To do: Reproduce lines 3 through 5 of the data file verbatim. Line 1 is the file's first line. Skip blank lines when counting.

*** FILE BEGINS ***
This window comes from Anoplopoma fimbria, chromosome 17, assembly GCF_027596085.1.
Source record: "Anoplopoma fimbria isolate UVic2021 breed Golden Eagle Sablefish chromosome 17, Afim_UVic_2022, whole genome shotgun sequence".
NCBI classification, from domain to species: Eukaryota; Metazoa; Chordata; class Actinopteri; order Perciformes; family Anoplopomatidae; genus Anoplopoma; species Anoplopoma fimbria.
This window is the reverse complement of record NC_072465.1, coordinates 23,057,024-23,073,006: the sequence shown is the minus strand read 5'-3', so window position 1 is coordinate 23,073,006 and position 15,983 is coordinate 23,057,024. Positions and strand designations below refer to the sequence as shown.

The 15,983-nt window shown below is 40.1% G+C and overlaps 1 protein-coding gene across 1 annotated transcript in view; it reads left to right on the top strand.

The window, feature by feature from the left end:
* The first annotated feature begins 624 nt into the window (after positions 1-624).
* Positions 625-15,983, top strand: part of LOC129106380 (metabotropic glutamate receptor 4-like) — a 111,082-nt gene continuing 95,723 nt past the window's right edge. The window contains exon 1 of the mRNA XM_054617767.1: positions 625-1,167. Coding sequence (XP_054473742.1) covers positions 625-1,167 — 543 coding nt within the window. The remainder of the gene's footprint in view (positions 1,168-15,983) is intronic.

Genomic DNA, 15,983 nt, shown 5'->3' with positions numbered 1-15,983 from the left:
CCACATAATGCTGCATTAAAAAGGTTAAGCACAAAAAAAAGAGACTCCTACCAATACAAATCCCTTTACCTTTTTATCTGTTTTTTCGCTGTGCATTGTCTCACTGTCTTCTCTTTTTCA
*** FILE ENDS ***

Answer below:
NCBI classification, from domain to species: Eukaryota; Metazoa; Chordata; class Actinopteri; order Perciformes; family Anoplopomatidae; genus Anoplopoma; species Anoplopoma fimbria.
This window is the reverse complement of record NC_072465.1, coordinates 23,057,024-23,073,006: the sequence shown is the minus strand read 5'-3', so window position 1 is coordinate 23,073,006 and position 15,983 is coordinate 23,057,024. Positions and strand designations below refer to the sequence as shown.

The 15,983-nt window shown below is 40.1% G+C and overlaps 1 protein-coding gene across 1 annotated transcript in view; it reads left to right on the top strand.